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Weeks ago, President Donald Trump tweeted, “As I have always said, let Obamacare fail and then come together and do a great health care plan. Stay tuned!”
And indeed, the system established by the Affordable Care Act is collapsing on its own. Average premiums are up 105 percent since the health overhaul law took effect, and premiums will soar again next year, based upon early announcements. That will drive more young and healthy people away, further destabilizing the health insurance markets.
People in 40 percent of U.S. counties risk having only one “choice” of plan next year, and some may have none as insurers flee the market because of heavy losses.
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Senators who walked off the floor around 2 a.m. Friday after the stunning defeat of the latest GOP ObamaCare repeal effort face tough questions on how to move forward.
GOP leaders sounded pessimistic notes that the failure would lead to compromise or bipartisan work on healthcare, though some members said they hoped it would spur leaders to start a more formal process of committee work after months on Senate bills being drawn up behind closed doors.
“We’re not adverse to that,” said Sen. John Thune, the No. 3 Republican leader. “I just don’t have high hopes that we’re going to get anything that really solves the problems that we think exist with ObamaCare today.”
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Shortly before 1:30 a.m. Friday, McCain strode to the well of the Senate, and gestured his hand downward to vote “no.” Stunned gasps echoed throughout the chamber.
“I thought it was the right vote,” McCain told reporters as he left the Capitol. “I do my job as a senator.”
It was a shocking — yet fitting — coda for the Senate’s health care battle, starring the veteran senator with a well-polished maverick streak. Within days he went from Obamacare repeal’s savior to its executioner.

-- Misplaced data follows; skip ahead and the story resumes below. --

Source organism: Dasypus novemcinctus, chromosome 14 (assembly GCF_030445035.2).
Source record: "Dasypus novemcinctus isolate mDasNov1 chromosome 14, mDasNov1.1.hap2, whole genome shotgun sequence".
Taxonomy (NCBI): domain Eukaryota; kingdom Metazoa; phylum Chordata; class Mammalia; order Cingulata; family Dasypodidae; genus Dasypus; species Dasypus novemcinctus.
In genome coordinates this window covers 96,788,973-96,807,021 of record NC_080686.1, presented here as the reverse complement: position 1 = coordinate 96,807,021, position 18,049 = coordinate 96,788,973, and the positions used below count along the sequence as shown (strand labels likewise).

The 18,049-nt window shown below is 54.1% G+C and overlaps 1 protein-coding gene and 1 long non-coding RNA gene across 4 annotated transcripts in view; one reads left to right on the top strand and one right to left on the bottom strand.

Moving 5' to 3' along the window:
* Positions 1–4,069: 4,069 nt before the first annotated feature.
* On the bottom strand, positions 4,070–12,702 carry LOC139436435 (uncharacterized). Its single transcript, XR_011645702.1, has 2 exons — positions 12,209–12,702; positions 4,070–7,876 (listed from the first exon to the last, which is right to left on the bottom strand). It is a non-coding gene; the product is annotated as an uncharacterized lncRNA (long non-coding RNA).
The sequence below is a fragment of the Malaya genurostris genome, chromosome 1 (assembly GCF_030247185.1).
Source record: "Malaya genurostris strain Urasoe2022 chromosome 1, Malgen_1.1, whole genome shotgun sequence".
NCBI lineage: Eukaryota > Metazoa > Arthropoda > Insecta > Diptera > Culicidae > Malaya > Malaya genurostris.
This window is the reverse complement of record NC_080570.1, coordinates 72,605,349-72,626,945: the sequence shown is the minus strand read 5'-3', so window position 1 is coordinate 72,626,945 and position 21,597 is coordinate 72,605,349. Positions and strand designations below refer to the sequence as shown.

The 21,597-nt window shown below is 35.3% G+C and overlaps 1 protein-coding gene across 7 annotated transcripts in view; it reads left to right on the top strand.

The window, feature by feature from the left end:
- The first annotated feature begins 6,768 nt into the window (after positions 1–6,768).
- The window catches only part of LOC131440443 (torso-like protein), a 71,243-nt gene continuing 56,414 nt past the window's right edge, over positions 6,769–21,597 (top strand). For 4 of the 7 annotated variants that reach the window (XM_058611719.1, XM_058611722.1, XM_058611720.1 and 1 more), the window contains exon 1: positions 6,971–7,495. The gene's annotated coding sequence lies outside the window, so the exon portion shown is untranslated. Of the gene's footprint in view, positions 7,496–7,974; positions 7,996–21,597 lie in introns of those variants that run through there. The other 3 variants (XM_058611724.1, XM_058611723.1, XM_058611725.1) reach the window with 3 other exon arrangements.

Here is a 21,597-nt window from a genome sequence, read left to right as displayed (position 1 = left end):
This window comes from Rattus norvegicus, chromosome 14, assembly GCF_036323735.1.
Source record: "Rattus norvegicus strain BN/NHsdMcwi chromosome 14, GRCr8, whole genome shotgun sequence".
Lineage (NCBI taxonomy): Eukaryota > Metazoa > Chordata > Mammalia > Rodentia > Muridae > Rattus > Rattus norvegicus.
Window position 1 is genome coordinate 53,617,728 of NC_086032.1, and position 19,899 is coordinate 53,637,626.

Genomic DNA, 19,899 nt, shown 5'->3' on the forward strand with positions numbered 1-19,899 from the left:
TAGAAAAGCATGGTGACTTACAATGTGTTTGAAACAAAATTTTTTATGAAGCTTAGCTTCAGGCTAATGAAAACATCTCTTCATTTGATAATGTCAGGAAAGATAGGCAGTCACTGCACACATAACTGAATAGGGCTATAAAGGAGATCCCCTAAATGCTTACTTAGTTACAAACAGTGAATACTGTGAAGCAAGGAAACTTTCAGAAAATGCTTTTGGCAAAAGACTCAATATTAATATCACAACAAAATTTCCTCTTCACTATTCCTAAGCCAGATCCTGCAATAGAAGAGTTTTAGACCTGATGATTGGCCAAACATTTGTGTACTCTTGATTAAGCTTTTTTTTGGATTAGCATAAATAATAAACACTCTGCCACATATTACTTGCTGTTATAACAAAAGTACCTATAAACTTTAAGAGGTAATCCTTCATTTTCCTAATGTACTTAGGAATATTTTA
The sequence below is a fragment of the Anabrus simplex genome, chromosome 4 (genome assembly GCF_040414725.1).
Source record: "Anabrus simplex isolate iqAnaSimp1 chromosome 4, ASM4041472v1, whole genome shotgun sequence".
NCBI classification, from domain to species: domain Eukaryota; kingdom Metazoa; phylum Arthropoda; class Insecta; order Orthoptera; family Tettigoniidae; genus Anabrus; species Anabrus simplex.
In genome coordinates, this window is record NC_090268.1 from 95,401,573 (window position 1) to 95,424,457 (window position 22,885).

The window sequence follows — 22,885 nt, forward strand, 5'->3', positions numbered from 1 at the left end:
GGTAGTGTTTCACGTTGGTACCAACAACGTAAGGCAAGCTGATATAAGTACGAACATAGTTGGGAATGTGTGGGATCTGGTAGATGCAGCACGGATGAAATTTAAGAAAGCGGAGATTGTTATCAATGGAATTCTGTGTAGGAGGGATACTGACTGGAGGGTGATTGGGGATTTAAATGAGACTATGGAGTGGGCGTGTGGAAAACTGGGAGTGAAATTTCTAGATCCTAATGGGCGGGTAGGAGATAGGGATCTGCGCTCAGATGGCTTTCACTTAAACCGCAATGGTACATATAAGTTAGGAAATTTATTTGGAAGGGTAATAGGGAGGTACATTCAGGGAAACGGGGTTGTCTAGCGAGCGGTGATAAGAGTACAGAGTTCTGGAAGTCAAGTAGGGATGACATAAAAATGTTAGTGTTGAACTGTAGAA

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The Senate in the early hours of Friday morning rejected a new, scaled-down Republican plan to repeal parts of the Affordable Care Act, derailing the Republicans’ seven-year campaign to dismantle President Barack Obama’s signature health care law and dealing a huge political setback to President Trump.
Senator John McCain of Arizona, who just this week returned to the Senate after receiving a diagnosis of brain cancer, cast the decisive vote to defeat the proposal, joining two other Republicans, Susan Collins of Maine and Lisa Murkowski of Alaska, in opposing it.
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The Senate voted 45-55 Wednesday not to repeal ObamaCare with a two-year delay to replace it, and the only consolation for Republicans is the clarity of seeing who voted to preserve and protect rather than repeal and replace.
Congress had passed and sent to Barack Obama’s desk a similar measure in 2015, with support from every current Senate Republican except Susan Collins of Maine. This time seven voted no, including Rob Portman of Ohio and Shelley Moore Capito of West Virginia, who aren’t up for re-election until 2022 and 2020, respectively. If you’re going to renege on your political promises, better to do it early, we suppose.